This will be a heads-up for Central Mass residents who may be applying for a home loan in the
future: there were some major adjustments that could affect their eligibility. It hasn’t been talked about much, possibly because most peoples’ eyes tend to glaze over when the topic of loan analysis is raised. But the more Central Mass mortgage applicants know about how lenders decide which loans to grant and on what terms, the better the odds of getting a green light.
The way Fannie Mae (FNMA) goes about assessing creditworthiness has changed. FNMA is the government-backed outfit that buys up private lenders’ home loans once they have been made. That insures that the lenders continue to have a steady supply of cash with which to fund new loans. In short, Fannie’s mission is to keep the home loan industry liquid. Together with similar corporation Freddie Mac, they are behind 60% of home loans in the U.S.; so many Central Mass mortgages are directly involved.
In order to qualify for government backing, lenders have to prove that a given home loan carries an acceptable level of risk. Lenders work with software programs issued by Fannie to help put numbers to the amount of risk and that’s where the change has taken place. Their release of the software (“Desk Underwriter”) will be used. For the first time, it adds a new element in the way a local applicant’s credit history is analyzed; one that is intended to better predict their ability to repay. It’s called “trended data.”
Credit reports will continue to use the familiar scoring benchmarks: outstanding balance, percentage of credit used, and timeliness of payments. In fact, the traditional credit scores aren’t slated to be impacted at all. What will change is the importance those scores are given, because the trended credit data will go deeper into what a borrower’s history shows. The software will take the previous 24 months’ revolving credit card payment history to rate whether the trend has been one of using more credit; maintaining the same level of borrowing; or paying down balances. In brief, if the “trended data” shows that balances owed have been rising, it indicates a Near Prime borrower. If the amount owed remains relatively stable, it shows a Prime borrower. If the balances have been dropping, it indicates a Super Prime candidate who is most likely to repay without a hitch.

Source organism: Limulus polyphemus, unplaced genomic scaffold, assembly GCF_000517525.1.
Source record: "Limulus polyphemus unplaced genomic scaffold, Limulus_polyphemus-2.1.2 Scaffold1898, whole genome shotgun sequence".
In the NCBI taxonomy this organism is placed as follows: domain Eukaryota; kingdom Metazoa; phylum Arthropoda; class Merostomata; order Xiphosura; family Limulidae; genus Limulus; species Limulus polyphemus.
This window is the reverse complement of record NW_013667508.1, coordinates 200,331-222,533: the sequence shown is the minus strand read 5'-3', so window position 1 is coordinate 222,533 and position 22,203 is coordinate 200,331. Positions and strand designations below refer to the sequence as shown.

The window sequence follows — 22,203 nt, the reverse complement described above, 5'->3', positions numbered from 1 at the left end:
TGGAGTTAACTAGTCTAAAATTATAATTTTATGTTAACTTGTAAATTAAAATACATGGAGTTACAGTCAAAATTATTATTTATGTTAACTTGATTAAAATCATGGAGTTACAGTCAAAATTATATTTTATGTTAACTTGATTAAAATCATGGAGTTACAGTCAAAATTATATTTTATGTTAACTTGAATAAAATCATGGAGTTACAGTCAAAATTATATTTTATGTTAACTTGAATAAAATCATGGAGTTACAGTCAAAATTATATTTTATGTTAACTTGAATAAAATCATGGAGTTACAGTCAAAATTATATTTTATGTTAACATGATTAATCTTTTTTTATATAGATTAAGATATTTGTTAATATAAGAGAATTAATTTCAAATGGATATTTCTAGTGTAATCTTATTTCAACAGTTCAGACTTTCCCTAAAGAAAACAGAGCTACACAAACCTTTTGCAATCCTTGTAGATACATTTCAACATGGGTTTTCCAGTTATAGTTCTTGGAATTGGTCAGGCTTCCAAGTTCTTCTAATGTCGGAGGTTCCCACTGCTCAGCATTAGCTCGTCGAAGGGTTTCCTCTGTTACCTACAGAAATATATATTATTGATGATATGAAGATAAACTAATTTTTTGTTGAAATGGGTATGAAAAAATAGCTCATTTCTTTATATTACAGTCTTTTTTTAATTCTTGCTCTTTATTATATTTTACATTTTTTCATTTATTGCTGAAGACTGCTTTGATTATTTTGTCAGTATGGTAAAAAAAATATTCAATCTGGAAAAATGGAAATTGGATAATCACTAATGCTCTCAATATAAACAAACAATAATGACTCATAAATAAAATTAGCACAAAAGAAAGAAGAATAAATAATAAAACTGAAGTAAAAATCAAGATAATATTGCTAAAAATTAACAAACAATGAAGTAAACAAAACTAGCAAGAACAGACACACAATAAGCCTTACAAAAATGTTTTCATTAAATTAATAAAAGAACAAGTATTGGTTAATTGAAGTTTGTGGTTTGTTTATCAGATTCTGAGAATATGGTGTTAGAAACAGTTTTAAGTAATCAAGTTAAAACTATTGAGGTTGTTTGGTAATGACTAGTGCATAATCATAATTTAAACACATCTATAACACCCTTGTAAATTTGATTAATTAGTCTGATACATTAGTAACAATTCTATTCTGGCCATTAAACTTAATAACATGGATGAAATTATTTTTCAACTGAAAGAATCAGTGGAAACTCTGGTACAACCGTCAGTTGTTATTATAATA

There are nuances, too (they really would make everyone’s eyes glaze over)—but that’s the big picture. For Central Mass mortgage applicants who will be applying this spring/summer, the fact that their history will now be analyzed in this manner is at least good to know even if it’s not possible to alter. For everyone else who may not be applying for a while yet, it should be useful to plan credit card usage in light of how it’s likely to affect lending decisions.
I make it a point to keep my clients abreast of all current developments affecting the buying, selling, and financing of Central Mass properties. Whenever you have a question about anything to do with our local real estate scene, I hope you won’t hesitate to call! I can also recommend lenders that can guide you through the loan process as aggravation free as possible…..Realty Ace, LLC.